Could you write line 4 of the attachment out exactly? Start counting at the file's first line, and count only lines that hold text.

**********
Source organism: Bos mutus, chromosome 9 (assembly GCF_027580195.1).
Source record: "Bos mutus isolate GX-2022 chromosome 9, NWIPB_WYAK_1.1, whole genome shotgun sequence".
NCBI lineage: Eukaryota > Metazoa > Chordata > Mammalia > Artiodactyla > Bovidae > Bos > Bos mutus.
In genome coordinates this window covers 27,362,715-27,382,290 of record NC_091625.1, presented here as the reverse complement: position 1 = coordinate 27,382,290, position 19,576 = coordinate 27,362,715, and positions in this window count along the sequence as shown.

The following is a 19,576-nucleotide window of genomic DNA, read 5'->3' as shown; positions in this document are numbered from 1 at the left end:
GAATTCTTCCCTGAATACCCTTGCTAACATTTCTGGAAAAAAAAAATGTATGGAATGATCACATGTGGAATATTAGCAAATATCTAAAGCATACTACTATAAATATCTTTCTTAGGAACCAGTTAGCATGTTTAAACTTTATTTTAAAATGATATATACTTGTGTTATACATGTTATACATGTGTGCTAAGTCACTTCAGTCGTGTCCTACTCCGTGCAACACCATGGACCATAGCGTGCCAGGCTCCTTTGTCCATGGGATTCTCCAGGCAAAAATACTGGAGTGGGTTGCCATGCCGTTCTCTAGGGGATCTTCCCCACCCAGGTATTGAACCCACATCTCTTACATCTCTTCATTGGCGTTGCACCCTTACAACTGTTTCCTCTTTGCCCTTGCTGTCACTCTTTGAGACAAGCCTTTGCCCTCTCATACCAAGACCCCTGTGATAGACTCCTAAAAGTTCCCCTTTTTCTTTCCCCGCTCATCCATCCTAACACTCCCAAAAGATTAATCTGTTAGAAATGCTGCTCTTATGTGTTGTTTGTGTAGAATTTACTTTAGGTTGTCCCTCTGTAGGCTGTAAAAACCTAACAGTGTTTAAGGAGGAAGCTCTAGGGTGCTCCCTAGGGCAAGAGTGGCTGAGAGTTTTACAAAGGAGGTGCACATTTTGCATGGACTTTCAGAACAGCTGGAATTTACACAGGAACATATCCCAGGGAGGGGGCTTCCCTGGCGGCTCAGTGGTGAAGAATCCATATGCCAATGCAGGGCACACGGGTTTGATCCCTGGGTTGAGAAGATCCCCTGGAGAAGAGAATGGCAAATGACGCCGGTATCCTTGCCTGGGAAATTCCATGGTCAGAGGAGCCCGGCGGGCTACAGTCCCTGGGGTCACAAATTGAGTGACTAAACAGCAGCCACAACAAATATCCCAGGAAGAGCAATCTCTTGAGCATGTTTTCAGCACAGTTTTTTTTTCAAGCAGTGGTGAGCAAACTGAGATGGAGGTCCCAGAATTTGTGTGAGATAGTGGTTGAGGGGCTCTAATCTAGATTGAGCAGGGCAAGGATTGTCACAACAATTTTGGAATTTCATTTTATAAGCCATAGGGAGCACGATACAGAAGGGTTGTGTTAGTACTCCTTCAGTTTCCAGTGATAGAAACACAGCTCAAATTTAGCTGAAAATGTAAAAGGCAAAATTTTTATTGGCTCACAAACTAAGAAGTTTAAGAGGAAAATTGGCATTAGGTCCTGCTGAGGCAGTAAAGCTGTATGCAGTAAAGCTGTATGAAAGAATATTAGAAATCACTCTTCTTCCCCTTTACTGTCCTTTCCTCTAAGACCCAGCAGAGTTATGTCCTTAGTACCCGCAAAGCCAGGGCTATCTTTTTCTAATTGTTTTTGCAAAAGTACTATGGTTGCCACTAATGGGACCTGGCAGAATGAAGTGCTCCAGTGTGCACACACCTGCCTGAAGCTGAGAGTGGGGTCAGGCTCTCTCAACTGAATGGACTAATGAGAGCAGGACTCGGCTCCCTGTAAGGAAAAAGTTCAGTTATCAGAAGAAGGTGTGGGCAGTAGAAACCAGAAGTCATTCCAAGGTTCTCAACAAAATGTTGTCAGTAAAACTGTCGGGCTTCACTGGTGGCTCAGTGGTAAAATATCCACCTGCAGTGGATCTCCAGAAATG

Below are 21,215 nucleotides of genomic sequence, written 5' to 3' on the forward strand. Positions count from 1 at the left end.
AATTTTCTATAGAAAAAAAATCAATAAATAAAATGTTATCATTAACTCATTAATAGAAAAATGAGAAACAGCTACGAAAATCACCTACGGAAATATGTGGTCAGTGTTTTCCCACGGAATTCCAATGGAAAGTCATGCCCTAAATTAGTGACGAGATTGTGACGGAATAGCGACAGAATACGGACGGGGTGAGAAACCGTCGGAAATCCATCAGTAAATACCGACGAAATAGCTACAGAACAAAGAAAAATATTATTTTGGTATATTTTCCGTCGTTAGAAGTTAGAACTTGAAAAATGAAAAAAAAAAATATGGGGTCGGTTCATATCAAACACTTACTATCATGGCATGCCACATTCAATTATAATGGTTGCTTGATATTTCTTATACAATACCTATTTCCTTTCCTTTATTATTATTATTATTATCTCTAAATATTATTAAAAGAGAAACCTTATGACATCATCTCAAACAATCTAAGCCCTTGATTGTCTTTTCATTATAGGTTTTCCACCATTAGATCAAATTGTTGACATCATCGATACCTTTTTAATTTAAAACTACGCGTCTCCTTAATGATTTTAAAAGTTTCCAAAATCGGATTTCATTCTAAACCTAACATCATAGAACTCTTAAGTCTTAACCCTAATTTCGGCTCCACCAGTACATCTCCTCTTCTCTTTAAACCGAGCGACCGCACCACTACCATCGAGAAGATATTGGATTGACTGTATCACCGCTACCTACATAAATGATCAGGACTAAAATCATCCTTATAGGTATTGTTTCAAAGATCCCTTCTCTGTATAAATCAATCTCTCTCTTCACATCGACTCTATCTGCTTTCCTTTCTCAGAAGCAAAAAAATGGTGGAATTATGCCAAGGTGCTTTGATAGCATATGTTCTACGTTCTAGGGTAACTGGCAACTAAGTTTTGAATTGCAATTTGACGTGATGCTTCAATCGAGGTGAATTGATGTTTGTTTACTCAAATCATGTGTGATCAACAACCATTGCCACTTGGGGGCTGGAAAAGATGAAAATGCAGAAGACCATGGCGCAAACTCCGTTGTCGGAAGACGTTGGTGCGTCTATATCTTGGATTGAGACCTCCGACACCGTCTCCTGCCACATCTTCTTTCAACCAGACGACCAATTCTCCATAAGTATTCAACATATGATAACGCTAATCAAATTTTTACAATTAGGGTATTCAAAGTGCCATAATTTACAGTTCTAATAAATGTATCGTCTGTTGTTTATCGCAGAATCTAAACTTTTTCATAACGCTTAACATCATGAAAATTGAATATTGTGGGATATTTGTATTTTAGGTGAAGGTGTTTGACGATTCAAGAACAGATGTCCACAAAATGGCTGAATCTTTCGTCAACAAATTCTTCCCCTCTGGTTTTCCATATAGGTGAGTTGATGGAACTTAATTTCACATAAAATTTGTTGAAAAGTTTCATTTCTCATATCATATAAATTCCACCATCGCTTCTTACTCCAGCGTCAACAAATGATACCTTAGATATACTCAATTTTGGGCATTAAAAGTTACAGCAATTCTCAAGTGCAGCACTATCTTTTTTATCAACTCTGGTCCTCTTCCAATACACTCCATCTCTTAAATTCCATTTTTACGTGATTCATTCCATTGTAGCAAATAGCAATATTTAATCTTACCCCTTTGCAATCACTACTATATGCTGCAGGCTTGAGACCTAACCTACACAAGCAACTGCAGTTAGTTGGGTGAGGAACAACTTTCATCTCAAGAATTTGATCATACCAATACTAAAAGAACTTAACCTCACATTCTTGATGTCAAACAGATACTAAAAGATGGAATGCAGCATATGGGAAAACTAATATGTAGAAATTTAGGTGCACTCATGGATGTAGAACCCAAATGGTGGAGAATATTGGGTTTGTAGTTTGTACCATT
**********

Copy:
In genome coordinates this window covers 27,362,715-27,382,290 of record NC_091625.1, presented here as the reverse complement: position 1 = coordinate 27,382,290, position 19,576 = coordinate 27,362,715, and positions in this window count along the sequence as shown.